Even more than three decades after Moga Civil Hospital was established, authorities have failed to install a hydrant system, which is a mandatory fire-safety measure in big buildings.
Though the hospital has installed fire extinguishers at around half a dozen spots, these would be of no use in case of a major fire. Interestinlgy, all fire-extinguishers are past their expiry date (March 3) and are yet to be refilled.
None of the emergency wards, operating theatres, departments, offices, quarters of the civil surgeon and other employees has any infrastructure to combat a blaze. More than 1,500 patients, including more than 100 critical patients, report at the emergency ward everyday.
Fire hydrant enables fire-fighters to tap into the municipal water supply to douse any flame. "It saves time and lives," said Dr Indervir Singh Gill of the hospital. "Common extinguishers are good for only small emergencies."
Most fire-safety measures are non-existent at the crammed hospital. A fire here can cost many lives and burn down huge property. "Under the National Building Code (NBC), it is mandatory to install fire hydrant in hospitals, hotels, shopping malls, and others big structures," said district fire safety officer Jagdish Kumar. "The administrations of most hospitals, schools and colleges ignore the rules."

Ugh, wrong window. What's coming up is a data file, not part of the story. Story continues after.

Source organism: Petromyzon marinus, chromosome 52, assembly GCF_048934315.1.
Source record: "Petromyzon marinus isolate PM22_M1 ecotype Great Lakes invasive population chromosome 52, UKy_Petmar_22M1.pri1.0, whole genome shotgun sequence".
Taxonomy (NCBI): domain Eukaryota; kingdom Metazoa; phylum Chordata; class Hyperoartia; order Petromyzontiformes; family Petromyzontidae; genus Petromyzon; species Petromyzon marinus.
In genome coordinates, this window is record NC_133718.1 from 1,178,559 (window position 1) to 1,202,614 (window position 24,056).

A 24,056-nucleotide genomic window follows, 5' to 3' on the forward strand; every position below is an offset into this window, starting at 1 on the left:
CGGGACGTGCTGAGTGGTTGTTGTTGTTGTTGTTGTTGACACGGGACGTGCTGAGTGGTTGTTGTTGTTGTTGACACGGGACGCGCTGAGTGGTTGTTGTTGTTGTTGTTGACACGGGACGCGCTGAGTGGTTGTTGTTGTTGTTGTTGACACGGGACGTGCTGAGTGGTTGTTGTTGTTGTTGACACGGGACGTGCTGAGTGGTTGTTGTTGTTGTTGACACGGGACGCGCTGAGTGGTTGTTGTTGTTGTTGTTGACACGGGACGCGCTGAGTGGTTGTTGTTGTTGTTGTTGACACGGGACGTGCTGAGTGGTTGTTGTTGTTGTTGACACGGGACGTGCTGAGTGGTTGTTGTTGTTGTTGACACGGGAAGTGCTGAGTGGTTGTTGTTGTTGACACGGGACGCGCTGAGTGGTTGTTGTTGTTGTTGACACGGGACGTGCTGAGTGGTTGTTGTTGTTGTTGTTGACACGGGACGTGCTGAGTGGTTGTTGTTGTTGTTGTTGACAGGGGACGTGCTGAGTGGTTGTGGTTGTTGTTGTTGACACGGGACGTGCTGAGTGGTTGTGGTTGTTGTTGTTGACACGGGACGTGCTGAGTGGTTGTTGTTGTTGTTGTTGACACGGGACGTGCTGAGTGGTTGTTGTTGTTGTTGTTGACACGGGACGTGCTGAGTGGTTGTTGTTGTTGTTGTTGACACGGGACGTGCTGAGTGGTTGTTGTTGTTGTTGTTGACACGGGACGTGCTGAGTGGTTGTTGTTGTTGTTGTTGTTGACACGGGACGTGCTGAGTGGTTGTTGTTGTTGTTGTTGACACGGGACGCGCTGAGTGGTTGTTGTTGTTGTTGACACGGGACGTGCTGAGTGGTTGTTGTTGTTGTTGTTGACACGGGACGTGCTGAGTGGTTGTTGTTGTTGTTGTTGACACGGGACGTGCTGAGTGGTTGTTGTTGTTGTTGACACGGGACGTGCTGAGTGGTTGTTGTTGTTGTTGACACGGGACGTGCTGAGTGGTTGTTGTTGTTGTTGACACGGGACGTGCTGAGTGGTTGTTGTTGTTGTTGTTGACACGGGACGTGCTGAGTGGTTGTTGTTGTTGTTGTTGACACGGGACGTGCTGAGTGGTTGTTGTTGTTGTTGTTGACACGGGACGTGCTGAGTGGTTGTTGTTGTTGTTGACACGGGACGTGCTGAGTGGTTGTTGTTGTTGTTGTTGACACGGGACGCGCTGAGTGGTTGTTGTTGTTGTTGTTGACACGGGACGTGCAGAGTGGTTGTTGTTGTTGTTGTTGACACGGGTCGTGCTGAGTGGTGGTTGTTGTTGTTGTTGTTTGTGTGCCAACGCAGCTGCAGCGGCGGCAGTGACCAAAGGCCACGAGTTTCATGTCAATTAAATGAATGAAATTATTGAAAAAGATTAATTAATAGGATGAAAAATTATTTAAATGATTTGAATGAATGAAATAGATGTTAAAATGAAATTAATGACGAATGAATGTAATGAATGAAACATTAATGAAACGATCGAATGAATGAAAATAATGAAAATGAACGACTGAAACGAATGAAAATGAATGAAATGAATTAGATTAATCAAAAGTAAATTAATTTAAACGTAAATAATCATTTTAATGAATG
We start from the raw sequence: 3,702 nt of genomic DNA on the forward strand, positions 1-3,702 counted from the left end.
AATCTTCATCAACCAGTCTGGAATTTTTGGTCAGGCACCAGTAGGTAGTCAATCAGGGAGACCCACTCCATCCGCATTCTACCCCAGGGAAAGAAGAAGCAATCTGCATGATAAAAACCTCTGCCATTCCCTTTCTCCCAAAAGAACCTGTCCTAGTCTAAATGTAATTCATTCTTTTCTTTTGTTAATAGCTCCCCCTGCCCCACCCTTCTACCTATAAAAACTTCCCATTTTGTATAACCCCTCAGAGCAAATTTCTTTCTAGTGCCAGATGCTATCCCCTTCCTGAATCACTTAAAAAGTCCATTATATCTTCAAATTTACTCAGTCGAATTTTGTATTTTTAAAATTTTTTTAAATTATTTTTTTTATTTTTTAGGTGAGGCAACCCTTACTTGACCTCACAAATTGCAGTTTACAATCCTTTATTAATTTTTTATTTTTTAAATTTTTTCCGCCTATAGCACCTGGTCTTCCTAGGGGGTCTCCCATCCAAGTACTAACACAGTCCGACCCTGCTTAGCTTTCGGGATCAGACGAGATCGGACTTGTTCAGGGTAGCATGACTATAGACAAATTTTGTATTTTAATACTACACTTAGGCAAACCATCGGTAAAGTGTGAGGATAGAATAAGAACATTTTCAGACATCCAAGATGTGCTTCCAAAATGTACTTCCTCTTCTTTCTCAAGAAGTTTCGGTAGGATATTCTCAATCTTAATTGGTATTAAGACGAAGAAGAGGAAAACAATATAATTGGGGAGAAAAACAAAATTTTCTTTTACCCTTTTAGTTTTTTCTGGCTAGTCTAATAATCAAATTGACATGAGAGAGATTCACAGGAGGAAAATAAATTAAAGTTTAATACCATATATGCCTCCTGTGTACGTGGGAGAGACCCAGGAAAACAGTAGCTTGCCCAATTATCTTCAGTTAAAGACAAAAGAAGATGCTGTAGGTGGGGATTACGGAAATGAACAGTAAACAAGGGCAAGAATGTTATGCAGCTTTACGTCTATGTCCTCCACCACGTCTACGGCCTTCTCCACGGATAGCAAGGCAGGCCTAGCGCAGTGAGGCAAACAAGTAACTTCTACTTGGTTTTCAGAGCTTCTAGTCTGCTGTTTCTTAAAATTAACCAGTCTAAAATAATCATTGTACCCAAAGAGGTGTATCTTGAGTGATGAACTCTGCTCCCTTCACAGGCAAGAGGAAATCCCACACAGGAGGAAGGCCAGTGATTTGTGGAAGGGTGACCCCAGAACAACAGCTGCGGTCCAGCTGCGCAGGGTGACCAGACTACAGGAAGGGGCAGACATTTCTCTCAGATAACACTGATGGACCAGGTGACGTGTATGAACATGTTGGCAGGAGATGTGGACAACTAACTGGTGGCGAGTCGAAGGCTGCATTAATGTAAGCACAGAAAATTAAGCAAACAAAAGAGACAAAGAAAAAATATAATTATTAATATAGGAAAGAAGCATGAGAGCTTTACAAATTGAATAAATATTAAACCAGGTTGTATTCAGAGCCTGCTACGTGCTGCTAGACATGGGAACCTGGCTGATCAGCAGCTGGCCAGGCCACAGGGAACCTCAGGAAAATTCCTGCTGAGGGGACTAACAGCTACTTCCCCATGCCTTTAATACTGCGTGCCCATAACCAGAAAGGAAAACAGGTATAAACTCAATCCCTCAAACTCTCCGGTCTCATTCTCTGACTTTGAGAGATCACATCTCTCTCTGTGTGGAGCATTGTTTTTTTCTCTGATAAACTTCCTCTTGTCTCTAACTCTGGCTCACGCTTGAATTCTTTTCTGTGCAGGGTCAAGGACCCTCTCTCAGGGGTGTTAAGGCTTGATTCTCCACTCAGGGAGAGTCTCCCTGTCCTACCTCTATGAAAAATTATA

In all districts, the health administrations have orders to install hydrant system in all hospitals. "Many have complied," said civil surgeon Dr Gulshan Rai. "Since my taking over as civil surgeon a few weeks ago, I unaware of any violation. I will ask the senior medical officer to get the safety device installed."